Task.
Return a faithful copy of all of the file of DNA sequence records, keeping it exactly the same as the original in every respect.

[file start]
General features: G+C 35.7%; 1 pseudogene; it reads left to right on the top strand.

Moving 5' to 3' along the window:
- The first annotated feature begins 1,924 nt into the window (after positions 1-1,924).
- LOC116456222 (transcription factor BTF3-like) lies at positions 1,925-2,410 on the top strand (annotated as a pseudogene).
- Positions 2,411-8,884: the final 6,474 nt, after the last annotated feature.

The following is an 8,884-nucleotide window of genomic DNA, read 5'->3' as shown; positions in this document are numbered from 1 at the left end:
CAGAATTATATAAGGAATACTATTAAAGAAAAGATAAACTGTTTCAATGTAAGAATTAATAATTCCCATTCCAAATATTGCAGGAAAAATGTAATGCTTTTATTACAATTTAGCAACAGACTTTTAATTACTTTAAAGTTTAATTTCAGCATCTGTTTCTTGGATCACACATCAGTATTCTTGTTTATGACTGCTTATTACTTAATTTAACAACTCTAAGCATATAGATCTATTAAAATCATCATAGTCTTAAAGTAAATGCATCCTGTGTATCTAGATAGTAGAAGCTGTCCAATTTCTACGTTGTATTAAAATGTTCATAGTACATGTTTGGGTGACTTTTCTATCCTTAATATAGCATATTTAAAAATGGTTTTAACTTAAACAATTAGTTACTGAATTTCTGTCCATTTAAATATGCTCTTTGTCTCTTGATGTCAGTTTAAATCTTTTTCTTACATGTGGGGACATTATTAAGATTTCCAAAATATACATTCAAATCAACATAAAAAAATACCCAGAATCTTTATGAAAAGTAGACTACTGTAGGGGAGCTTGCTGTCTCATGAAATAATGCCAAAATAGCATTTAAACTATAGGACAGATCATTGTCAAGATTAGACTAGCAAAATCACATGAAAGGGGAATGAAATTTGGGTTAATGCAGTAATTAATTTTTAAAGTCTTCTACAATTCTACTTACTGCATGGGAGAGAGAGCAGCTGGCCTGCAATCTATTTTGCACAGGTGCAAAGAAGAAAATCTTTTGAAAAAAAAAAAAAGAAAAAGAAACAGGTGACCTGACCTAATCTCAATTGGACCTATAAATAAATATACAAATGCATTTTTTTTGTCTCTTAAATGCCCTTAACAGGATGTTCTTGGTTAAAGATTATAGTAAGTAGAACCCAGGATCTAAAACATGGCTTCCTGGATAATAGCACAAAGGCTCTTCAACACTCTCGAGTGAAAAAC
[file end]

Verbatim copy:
General features: G+C 35.7%; 1 pseudogene; it reads left to right on the top strand.

Moving 5' to 3' along the window:
- The first annotated feature begins 1,924 nt into the window (after positions 1-1,924).
- LOC116456222 (transcription factor BTF3-like) lies at positions 1,925-2,410 on the top strand (annotated as a pseudogene).
- Positions 2,411-8,884: the final 6,474 nt, after the last annotated feature.

The following is an 8,884-nucleotide window of genomic DNA, read 5'->3' as shown; positions in this document are numbered from 1 at the left end:
CAGAATTATATAAGGAATACTATTAAAGAAAAGATAAACTGTTTCAATGTAAGAATTAATAATTCCCATTCCAAATATTGCAGGAAAAATGTAATGCTTTTATTACAATTTAGCAACAGACTTTTAATTACTTTAAAGTTTAATTTCAGCATCTGTTTCTTGGATCACACATCAGTATTCTTGTTTATGACTGCTTATTACTTAATTTAACAACTCTAAGCATATAGATCTATTAAAATCATCATAGTCTTAAAGTAAATGCATCCTGTGTATCTAGATAGTAGAAGCTGTCCAATTTCTACGTTGTATTAAAATGTTCATAGTACATGTTTGGGTGACTTTTCTATCCTTAATATAGCATATTTAAAAATGGTTTTAACTTAAACAATTAGTTACTGAATTTCTGTCCATTTAAATATGCTCTTTGTCTCTTGATGTCAGTTTAAATCTTTTTCTTACATGTGGGGACATTATTAAGATTTCCAAAATATACATTCAAATCAACATAAAAAAATACCCAGAATCTTTATGAAAAGTAGACTACTGTAGGGGAGCTTGCTGTCTCATGAAATAATGCCAAAATAGCATTTAAACTATAGGACAGATCATTGTCAAGATTAGACTAGCAAAATCACATGAAAGGGGAATGAAATTTGGGTTAATGCAGTAATTAATTTTTAAAGTCTTCTACAATTCTACTTACTGCATGGGAGAGAGAGCAGCTGGCCTGCAATCTATTTTGCACAGGTGCAAAGAAGAAAATCTTTTGAAAAAAAAAAAAAGAAAAAGAAACAGGTGACCTGACCTAATCTCAATTGGACCTATAAATAAATATACAAATGCATTTTTTTTGTCTCTTAAATGCCCTTAACAGGATGTTCTTGGTTAAAGATTATAGTAAGTAGAACCCAGGATCTAAAACATGGCTTCCTGGATAATAGCACAAAGGCTCTTCAACACTCTCGAGTGAAAAAC